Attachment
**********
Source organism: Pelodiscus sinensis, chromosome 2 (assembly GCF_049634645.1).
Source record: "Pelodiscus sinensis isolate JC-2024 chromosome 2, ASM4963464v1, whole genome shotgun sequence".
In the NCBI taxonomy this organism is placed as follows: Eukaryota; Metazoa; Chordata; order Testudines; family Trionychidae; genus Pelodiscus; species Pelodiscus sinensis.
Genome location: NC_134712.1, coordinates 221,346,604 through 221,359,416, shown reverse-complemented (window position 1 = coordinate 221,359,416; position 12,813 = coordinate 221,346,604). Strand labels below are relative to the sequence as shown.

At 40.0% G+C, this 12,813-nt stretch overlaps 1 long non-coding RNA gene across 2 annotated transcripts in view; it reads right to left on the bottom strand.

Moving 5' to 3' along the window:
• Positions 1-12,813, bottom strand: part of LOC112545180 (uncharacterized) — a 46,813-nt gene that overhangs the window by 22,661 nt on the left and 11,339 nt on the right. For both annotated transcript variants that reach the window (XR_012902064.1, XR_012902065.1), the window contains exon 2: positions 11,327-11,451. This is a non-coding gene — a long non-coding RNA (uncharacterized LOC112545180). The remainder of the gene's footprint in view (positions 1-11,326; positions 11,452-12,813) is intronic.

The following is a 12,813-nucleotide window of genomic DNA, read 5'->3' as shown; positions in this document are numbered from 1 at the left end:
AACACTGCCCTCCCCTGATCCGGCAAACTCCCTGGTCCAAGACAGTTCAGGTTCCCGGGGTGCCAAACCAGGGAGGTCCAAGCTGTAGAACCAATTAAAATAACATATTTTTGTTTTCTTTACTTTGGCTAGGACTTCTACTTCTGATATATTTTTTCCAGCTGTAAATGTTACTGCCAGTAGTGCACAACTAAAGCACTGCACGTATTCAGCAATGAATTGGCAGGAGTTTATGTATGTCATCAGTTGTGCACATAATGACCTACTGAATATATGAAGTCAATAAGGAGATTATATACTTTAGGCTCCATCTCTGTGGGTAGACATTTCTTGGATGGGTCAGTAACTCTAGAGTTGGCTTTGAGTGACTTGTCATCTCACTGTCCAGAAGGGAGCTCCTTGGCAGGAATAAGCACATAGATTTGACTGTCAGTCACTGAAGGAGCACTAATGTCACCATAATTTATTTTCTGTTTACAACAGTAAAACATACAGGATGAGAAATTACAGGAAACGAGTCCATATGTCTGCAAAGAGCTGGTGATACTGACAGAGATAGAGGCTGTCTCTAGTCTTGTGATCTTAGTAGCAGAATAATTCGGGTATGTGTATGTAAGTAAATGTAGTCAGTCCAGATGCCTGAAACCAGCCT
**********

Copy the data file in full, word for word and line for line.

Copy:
Source organism: Pelodiscus sinensis, chromosome 2 (assembly GCF_049634645.1).
Source record: "Pelodiscus sinensis isolate JC-2024 chromosome 2, ASM4963464v1, whole genome shotgun sequence".
In the NCBI taxonomy this organism is placed as follows: Eukaryota; Metazoa; Chordata; order Testudines; family Trionychidae; genus Pelodiscus; species Pelodiscus sinensis.
Genome location: NC_134712.1, coordinates 221,346,604 through 221,359,416, shown reverse-complemented (window position 1 = coordinate 221,359,416; position 12,813 = coordinate 221,346,604). Strand labels below are relative to the sequence as shown.

At 40.0% G+C, this 12,813-nt stretch overlaps 1 long non-coding RNA gene across 2 annotated transcripts in view; it reads right to left on the bottom strand.

Moving 5' to 3' along the window:
• Positions 1-12,813, bottom strand: part of LOC112545180 (uncharacterized) — a 46,813-nt gene that overhangs the window by 22,661 nt on the left and 11,339 nt on the right. For both annotated transcript variants that reach the window (XR_012902064.1, XR_012902065.1), the window contains exon 2: positions 11,327-11,451. This is a non-coding gene — a long non-coding RNA (uncharacterized LOC112545180). The remainder of the gene's footprint in view (positions 1-11,326; positions 11,452-12,813) is intronic.

The following is a 12,813-nucleotide window of genomic DNA, read 5'->3' as shown; positions in this document are numbered from 1 at the left end:
AACACTGCCCTCCCCTGATCCGGCAAACTCCCTGGTCCAAGACAGTTCAGGTTCCCGGGGTGCCAAACCAGGGAGGTCCAAGCTGTAGAACCAATTAAAATAACATATTTTTGTTTTCTTTACTTTGGCTAGGACTTCTACTTCTGATATATTTTTTCCAGCTGTAAATGTTACTGCCAGTAGTGCACAACTAAAGCACTGCACGTATTCAGCAATGAATTGGCAGGAGTTTATGTATGTCATCAGTTGTGCACATAATGACCTACTGAATATATGAAGTCAATAAGGAGATTATATACTTTAGGCTCCATCTCTGTGGGTAGACATTTCTTGGATGGGTCAGTAACTCTAGAGTTGGCTTTGAGTGACTTGTCATCTCACTGTCCAGAAGGGAGCTCCTTGGCAGGAATAAGCACATAGATTTGACTGTCAGTCACTGAAGGAGCACTAATGTCACCATAATTTATTTTCTGTTTACAACAGTAAAACATACAGGATGAGAAATTACAGGAAACGAGTCCATATGTCTGCAAAGAGCTGGTGATACTGACAGAGATAGAGGCTGTCTCTAGTCTTGTGATCTTAGTAGCAGAATAATTCGGGTATGTGTATGTAAGTAAATGTAGTCAGTCCAGATGCCTGAAACCAGCCT